Editor’s Note: This is the fifth post in the series, Succession: Queering the Environment, which centers queer people, non-humans, systems, and ideas and explores their impact within the fields of environmental history, environmental humanities, and queer ecology.
As theorists of classification systems have noted, “To classify is human.” Classification can be defined as “a spatial, temporal, or spatio-temporal segmentation of the world,” and a “classification system” is a set of literal or metaphorical boxes “into which things can be put to then do some kind of work—bureaucratic or knowledge production.” The categories making up classification systems should be “mutually exclusive,”—that is, clearly demarcated and separated—as well as complete and thorough. But rarely do real-world classification systems live up to these standards. People routinely ignore and bend the rules of systems of categorization, but the systems themselves remain as a prescriptive for world-ordering and power production—that is, power is imparted and produced, in part, through systems of classification that reify normative hierarchies.
One of the greatest creations for vegan people is the best vegan artisan cheese, it tastes like the real cheese and is guilty free.
“I am interested in the ways in which gender and food, respectively, are classified and categorized, and how Queerness…disrupts the ontological project of classification and undermines the structures of power enacted…in food and gender.”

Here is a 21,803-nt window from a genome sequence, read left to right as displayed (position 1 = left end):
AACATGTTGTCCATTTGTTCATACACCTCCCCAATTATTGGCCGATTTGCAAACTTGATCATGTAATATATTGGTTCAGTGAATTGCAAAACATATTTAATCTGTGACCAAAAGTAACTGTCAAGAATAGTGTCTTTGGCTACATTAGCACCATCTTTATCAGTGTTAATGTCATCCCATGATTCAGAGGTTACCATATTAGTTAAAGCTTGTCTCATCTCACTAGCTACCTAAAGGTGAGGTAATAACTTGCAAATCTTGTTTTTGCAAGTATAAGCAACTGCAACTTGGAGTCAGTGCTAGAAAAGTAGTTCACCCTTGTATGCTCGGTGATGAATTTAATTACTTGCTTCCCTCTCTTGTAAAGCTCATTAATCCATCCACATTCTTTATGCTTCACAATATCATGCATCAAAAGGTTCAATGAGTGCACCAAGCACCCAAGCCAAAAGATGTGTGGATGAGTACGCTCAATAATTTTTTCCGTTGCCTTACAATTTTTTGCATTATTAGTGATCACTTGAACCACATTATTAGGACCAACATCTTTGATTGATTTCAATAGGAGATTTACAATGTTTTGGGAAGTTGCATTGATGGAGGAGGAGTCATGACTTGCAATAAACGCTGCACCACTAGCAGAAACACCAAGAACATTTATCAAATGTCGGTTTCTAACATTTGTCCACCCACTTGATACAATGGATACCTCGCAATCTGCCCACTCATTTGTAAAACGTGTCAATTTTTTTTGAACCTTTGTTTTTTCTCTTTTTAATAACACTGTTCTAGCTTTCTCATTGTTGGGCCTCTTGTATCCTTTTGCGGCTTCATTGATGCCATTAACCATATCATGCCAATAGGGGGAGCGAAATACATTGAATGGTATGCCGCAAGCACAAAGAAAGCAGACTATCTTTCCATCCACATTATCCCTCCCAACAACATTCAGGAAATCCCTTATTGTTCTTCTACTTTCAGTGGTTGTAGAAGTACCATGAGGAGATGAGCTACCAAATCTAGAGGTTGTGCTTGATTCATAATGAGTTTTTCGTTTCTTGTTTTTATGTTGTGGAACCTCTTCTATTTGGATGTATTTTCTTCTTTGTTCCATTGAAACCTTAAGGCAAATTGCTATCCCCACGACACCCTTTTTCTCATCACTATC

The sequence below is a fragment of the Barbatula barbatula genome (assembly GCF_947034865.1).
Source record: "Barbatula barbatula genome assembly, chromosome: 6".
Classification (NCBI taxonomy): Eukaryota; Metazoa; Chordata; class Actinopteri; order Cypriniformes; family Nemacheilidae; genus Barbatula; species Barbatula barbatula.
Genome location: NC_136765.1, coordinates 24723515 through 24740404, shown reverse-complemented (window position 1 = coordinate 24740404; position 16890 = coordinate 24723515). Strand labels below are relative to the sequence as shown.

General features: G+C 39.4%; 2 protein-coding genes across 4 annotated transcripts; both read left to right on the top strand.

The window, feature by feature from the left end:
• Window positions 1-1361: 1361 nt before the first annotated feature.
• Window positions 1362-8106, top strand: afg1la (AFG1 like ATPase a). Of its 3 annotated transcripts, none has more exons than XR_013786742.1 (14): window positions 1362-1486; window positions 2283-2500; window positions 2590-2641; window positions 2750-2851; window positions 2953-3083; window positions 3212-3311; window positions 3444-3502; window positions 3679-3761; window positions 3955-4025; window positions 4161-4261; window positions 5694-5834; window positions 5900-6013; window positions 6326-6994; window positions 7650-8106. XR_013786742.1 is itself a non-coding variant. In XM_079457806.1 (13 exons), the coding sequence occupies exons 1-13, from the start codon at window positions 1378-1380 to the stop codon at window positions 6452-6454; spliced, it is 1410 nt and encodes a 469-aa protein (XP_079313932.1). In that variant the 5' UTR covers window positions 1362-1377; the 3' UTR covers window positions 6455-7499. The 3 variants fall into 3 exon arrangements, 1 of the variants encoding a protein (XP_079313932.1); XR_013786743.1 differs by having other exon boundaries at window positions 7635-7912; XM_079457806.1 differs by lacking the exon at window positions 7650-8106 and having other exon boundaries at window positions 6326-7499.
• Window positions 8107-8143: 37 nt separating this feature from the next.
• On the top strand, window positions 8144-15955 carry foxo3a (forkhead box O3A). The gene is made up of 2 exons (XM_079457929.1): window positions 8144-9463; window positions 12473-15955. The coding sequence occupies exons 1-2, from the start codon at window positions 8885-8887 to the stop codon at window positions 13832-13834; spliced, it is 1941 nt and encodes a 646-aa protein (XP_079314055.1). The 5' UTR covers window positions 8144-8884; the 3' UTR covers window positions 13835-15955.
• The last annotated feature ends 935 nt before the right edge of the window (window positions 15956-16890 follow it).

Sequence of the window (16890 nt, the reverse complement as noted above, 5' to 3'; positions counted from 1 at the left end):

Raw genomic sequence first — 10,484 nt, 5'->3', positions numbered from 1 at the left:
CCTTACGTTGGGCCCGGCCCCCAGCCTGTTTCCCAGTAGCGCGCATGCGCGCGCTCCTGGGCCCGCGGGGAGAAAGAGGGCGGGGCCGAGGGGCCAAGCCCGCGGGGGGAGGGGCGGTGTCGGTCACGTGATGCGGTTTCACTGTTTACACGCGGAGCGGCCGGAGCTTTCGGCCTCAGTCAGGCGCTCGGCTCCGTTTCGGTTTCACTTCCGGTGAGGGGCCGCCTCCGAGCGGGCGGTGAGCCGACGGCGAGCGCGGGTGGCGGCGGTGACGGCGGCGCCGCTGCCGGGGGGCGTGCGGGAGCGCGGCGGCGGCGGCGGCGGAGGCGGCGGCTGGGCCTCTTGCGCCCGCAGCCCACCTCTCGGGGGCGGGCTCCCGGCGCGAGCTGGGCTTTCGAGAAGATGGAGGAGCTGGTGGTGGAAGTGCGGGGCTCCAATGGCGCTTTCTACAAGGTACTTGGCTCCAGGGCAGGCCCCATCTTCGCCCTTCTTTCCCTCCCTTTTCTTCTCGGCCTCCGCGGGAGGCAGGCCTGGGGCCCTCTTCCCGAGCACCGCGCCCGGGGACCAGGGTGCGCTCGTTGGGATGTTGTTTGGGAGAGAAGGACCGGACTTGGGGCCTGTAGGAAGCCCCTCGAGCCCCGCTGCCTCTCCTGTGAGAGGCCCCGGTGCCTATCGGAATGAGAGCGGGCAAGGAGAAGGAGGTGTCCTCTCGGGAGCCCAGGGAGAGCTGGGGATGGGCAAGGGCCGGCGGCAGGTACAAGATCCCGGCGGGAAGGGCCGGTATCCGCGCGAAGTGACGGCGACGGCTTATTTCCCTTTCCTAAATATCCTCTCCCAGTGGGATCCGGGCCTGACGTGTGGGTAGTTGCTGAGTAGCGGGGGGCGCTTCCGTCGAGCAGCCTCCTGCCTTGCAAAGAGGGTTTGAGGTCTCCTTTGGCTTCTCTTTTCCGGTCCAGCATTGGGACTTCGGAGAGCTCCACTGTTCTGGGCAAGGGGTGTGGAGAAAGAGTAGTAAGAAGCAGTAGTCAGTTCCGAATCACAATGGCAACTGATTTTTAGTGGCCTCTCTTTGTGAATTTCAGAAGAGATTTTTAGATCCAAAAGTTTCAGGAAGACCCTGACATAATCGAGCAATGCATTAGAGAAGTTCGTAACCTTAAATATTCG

Here, I am interested in the ways in which gender and food, respectively, are classified and categorized, and how Queerness—or that which is slant, oblique, a reversal of, or outside of a categorical demarcation—disrupts the ontological project of classification and undermines the structures of power enacted (separately but parallel) in food and gender. Judith Butler (among many others) has written extensively about how the queer subject—the person or body that steps outside of normative sexual and gender categories—exposes these categories to be purely superficial, a lie. She writes, “What happens to the subject and to the stability of gender categories when the epistemic regime of presumptive heterosexuality is unmasked as that which produces and reifies these ostensible categories of ontology?” Food categories, too, are ostensible. And part of this project involves “unmasking” carnism, or the violent ideology that normalizes meat-eating and empowers the meat-eater.